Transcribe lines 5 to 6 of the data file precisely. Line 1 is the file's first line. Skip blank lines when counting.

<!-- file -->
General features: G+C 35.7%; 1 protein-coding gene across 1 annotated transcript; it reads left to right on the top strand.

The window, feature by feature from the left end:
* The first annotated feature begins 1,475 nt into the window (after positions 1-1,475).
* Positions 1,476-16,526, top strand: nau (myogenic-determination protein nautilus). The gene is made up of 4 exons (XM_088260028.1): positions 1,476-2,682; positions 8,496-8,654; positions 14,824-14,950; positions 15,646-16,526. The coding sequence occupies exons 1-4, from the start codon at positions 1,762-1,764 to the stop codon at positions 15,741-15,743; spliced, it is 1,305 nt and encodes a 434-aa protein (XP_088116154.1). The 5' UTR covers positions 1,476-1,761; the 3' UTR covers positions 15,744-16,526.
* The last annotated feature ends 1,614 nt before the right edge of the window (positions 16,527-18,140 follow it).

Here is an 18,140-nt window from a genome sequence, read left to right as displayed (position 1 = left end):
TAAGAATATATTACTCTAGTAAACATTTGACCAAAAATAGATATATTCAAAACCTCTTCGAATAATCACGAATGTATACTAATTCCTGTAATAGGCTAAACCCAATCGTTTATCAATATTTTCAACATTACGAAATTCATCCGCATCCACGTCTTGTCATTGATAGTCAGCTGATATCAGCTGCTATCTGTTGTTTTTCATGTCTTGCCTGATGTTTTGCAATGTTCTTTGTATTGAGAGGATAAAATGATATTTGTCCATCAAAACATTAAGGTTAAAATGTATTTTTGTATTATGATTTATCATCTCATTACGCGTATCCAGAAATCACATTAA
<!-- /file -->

* The last annotated feature ends 1,614 nt before the right edge of the window (positions 16,527-18,140 follow it).

Here is an 18,140-nt window from a genome sequence, read left to right as displayed (position 1 = left end):